Rejection and identity crisis

I’ve been thoroughly sick of my computer this past week. I’ve been avoiding it, having a break. Dealing with things.

About a month ago I applied to be an artist at a gallery. I’ve been selling paintings at this gallery and felt the time was right to be represented by them. Last week I came back from a very rainy but happy run to find that I’d been rejected. Worse than that, the email was confusing and vague, full of contradictions and fluff. So while I was selling well (and giving a fair cut to the gallery) I wasn’t ‘developed’ enough. Basically, we’ll have your paintings and your money but you’re not good enough.

I was devastated. I spent the whole day crying and for a whole day my eyes were red. It was like the depression only there was something real and hard and concrete upsetting me. I could tell myself it was just feelings but the feelings were too much. I woke up in the middle of the night and the feeling of despair was so overwhelming I couldn’t close my eyes again. So many thoughts, so many feelings were bombing around my head: If I’m not an artist what am I? What will I do? Was I stupid to believe I could actually do this? Are my paintings too scruffy? Am I not educated enough? Am I not as clever as I thought? Am I not as good as I thought? The email was so bad I was left completely stranded. The rejection sentence was so vague I had no idea why I was being rejected and no idea how I was ever going to meet with this undefined standard.

I survived though, the fallout from bad news is very rarely fatal. I went through so many emotions: shock, anger, resentment, bewilderment, despair. I felt my identity was completely shook at its core. It’s bizarre how much I believe I am not my paintings and I am not how I make money but how when I comes down to it I don’t think that at all. I over-identified with myself as the artist so when I was told I couldn’t be the artist I was an empty shell with just my emotions rattling round inside.

I healed too, after the break. I’m still dealing with it, the gallery are being asses in my opinion but I may get some ‘mentoring’ out of it. I put my pride aside and let my curiosity take over when I was offered this.

I took refuge in my yoga practice, doing Rodney Yee’s course and going to lots of classes. I could still feel good in my body I discovered, still feel good in trikonasana. I also discovered some very good advice in dealing with disappointment and rejection. I also found this quote on the latter site:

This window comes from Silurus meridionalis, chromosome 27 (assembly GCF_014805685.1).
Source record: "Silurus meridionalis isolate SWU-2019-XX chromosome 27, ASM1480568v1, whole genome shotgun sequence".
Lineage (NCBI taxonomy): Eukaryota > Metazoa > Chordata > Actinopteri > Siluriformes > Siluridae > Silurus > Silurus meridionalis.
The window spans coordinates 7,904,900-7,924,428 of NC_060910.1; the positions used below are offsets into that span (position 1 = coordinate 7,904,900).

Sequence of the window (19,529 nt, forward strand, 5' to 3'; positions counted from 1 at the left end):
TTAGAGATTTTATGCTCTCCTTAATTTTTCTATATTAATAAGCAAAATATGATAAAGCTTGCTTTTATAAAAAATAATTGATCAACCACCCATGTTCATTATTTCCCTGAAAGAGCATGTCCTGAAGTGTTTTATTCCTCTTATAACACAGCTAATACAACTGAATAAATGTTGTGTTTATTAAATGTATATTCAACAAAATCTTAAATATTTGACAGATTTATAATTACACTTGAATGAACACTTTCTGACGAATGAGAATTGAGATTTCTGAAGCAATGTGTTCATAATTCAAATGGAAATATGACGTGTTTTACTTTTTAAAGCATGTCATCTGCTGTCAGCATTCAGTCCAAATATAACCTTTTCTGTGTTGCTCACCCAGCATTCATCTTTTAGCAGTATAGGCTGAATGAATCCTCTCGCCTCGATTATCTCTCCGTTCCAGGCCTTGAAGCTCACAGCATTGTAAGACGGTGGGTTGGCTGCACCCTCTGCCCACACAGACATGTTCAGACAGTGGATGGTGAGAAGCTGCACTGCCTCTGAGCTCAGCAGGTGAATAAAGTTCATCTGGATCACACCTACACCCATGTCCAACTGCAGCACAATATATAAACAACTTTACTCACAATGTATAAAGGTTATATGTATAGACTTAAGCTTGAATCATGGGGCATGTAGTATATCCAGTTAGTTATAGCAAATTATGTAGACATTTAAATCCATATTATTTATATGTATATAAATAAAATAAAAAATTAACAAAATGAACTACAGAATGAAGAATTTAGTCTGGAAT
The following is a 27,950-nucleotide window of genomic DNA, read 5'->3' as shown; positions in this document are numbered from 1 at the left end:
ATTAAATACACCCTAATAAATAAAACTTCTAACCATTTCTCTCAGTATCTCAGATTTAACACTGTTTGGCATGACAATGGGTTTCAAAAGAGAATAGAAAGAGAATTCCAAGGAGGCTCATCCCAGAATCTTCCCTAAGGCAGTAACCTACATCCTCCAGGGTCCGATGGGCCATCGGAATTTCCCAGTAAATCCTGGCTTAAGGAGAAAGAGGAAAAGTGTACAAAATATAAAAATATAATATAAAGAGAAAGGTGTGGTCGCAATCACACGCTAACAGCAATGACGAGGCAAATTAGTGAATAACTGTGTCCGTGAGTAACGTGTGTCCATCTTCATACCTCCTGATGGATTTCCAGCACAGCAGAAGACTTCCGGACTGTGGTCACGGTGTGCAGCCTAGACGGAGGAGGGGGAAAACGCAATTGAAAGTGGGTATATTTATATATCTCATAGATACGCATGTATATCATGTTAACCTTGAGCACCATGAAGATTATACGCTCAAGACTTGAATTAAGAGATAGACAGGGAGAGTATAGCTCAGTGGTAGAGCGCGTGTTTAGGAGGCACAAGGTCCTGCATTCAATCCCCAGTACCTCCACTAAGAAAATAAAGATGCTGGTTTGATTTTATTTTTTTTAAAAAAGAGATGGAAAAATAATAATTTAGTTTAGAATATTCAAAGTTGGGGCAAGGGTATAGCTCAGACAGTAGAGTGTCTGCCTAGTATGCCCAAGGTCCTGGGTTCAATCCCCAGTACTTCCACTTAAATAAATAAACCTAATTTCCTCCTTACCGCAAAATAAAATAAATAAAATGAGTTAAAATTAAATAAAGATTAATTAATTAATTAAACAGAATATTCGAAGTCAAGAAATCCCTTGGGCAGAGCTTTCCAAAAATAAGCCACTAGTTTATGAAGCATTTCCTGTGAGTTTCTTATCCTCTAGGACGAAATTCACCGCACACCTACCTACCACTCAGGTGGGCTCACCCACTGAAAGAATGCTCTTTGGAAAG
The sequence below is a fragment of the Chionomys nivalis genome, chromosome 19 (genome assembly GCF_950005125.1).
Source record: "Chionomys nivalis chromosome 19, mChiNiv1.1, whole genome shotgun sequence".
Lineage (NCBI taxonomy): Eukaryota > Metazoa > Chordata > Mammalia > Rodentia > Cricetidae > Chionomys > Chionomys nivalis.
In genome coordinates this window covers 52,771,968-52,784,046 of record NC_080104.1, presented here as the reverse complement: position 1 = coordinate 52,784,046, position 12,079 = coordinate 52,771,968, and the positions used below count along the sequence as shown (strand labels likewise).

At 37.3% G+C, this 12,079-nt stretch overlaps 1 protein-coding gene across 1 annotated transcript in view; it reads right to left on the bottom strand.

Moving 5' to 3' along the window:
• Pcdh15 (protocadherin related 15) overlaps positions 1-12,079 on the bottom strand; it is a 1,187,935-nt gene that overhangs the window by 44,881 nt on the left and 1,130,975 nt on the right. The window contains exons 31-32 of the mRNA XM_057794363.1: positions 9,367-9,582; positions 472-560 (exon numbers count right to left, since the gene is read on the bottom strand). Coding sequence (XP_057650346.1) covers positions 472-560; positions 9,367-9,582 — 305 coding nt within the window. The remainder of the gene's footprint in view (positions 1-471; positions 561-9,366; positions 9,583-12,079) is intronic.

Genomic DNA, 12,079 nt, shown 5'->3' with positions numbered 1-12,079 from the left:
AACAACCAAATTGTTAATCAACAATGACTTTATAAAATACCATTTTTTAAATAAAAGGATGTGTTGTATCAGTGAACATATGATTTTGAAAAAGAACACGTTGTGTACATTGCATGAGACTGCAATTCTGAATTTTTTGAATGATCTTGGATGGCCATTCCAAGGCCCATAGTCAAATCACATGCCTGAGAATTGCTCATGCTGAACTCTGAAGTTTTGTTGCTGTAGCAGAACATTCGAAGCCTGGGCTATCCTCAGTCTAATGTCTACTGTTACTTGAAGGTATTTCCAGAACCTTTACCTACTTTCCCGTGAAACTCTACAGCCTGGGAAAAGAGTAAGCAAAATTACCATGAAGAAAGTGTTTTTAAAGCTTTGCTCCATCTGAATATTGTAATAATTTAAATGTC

“Success is sweet: the sweeter if long delayed and attained through manifold struggles and defeats.”

–A. Branson Alcott

And I took with it all the feeling that I’m in good company: what good artist is ever accepted by the institution?

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4 thoughts on “Rejection and identity crisis

  1. wow brija, what a wrenchingly familiar expression of feeling from your rejection!

    to say i’ve lived the road of bewildering feelings of rejection and anger and hurt and doubt, many, many many times, would be an understatement of my life 😉

    if your drive to express yourself as an artist persists –

    and my guess is it will or already has, then the return of enhancement of your increased awareness while painting (or writing or play music etc) and…

    being able to tap into your deepest self again, and…

    eventually (if not already) realizing no one can take that tapping inward from you…

    and the resultant pleasure you’ll experience from that –

    will be your greatest reward….

    your creative output will be toppings on the cake of your organic life 😉

    best wishes brija!

    • Knowing you’re not the only one who’s felt this does help. I never really wanted to give up the art, I’m too far gone for that to be an option!
      Realising that we all have this inner life, this deepest self that no one can take away. It’s an important lesson to learn that we do this for ourselves, not for anyone else.
      Thanks for the support!

  2. Hi Brija,

    Thanks for the link to my blog! You’ve got the right idea, I think. Through my own trials, I’ve learned to find comfort and security in that unshakeable sense of self, my inner identity that no one and no thing can take away from me. In the darkest hours, I’ve told myself, “I’m OK. I’m still here. I’m still me.”

    Keep painting because it’s what you love. It’s so inspirational to me and others to see that you are making even a few dollars doing something you love. Isn’t that an awesome thing when you think about it?

    -Ray

    • Thanks to you for posting that article, it really helped when I was feeling low and despairing. Google brings the goods sometimes!
      It’s a valuable lesson in finding our unshakeable self and it seems to be only learnt through hardship. Thanks for the support and the comment, it means a lot! I’ve done better with making money than I ever could have hoped. It would have been so easy to not even give it a go. It pays off to take risks sometimes. You keep writing!

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